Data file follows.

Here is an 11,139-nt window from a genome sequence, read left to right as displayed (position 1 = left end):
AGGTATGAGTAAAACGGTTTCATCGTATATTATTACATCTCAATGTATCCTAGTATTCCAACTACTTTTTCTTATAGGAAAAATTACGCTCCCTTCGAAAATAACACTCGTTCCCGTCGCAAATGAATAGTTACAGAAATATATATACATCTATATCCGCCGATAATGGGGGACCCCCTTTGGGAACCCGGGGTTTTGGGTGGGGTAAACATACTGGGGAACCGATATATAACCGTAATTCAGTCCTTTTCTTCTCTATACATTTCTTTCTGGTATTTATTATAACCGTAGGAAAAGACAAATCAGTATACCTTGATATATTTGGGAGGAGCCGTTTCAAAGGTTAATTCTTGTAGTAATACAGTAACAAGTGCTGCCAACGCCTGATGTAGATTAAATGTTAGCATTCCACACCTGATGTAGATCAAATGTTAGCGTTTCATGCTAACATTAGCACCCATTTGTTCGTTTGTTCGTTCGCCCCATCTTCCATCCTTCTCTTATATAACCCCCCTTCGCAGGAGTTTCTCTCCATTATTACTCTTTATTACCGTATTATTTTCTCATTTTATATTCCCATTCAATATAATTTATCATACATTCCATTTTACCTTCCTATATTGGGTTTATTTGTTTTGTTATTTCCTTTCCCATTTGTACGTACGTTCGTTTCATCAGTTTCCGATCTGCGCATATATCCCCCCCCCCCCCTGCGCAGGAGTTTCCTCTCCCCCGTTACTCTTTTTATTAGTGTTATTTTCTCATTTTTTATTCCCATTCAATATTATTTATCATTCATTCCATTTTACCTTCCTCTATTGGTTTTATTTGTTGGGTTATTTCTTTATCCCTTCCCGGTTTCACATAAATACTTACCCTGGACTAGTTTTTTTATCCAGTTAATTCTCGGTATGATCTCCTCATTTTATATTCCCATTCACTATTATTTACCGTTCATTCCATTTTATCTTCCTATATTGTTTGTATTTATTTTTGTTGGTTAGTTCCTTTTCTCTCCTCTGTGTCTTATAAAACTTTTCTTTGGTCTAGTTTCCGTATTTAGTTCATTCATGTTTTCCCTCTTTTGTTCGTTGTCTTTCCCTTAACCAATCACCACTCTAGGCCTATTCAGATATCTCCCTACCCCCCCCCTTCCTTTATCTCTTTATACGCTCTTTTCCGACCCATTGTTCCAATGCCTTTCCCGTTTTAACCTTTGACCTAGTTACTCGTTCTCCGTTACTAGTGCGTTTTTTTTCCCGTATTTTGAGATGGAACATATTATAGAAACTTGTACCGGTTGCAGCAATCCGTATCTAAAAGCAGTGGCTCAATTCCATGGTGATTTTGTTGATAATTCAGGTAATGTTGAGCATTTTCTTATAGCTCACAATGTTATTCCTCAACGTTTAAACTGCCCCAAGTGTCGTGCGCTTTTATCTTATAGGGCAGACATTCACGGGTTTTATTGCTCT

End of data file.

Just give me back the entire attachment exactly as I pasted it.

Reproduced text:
Here is an 11,139-nt window from a genome sequence, read left to right as displayed (position 1 = left end):
AGGTATGAGTAAAACGGTTTCATCGTATATTATTACATCTCAATGTATCCTAGTATTCCAACTACTTTTTCTTATAGGAAAAATTACGCTCCCTTCGAAAATAACACTCGTTCCCGTCGCAAATGAATAGTTACAGAAATATATATACATCTATATCCGCCGATAATGGGGGACCCCCTTTGGGAACCCGGGGTTTTGGGTGGGGTAAACATACTGGGGAACCGATATATAACCGTAATTCAGTCCTTTTCTTCTCTATACATTTCTTTCTGGTATTTATTATAACCGTAGGAAAAGACAAATCAGTATACCTTGATATATTTGGGAGGAGCCGTTTCAAAGGTTAATTCTTGTAGTAATACAGTAACAAGTGCTGCCAACGCCTGATGTAGATTAAATGTTAGCATTCCACACCTGATGTAGATCAAATGTTAGCGTTTCATGCTAACATTAGCACCCATTTGTTCGTTTGTTCGTTCGCCCCATCTTCCATCCTTCTCTTATATAACCCCCCTTCGCAGGAGTTTCTCTCCATTATTACTCTTTATTACCGTATTATTTTCTCATTTTATATTCCCATTCAATATAATTTATCATACATTCCATTTTACCTTCCTATATTGGGTTTATTTGTTTTGTTATTTCCTTTCCCATTTGTACGTACGTTCGTTTCATCAGTTTCCGATCTGCGCATATATCCCCCCCCCCCCCTGCGCAGGAGTTTCCTCTCCCCCGTTACTCTTTTTATTAGTGTTATTTTCTCATTTTTTATTCCCATTCAATATTATTTATCATTCATTCCATTTTACCTTCCTCTATTGGTTTTATTTGTTGGGTTATTTCTTTATCCCTTCCCGGTTTCACATAAATACTTACCCTGGACTAGTTTTTTTATCCAGTTAATTCTCGGTATGATCTCCTCATTTTATATTCCCATTCACTATTATTTACCGTTCATTCCATTTTATCTTCCTATATTGTTTGTATTTATTTTTGTTGGTTAGTTCCTTTTCTCTCCTCTGTGTCTTATAAAACTTTTCTTTGGTCTAGTTTCCGTATTTAGTTCATTCATGTTTTCCCTCTTTTGTTCGTTGTCTTTCCCTTAACCAATCACCACTCTAGGCCTATTCAGATATCTCCCTACCCCCCCCCTTCCTTTATCTCTTTATACGCTCTTTTCCGACCCATTGTTCCAATGCCTTTCCCGTTTTAACCTTTGACCTAGTTACTCGTTCTCCGTTACTAGTGCGTTTTTTTTCCCGTATTTTGAGATGGAACATATTATAGAAACTTGTACCGGTTGCAGCAATCCGTATCTAAAAGCAGTGGCTCAATTCCATGGTGATTTTGTTGATAATTCAGGTAATGTTGAGCATTTTCTTATAGCTCACAATGTTATTCCTCAACGTTTAAACTGCCCCAAGTGTCGTGCGCTTTTATCTTATAGGGCAGACATTCACGGGTTTTATTGCTCT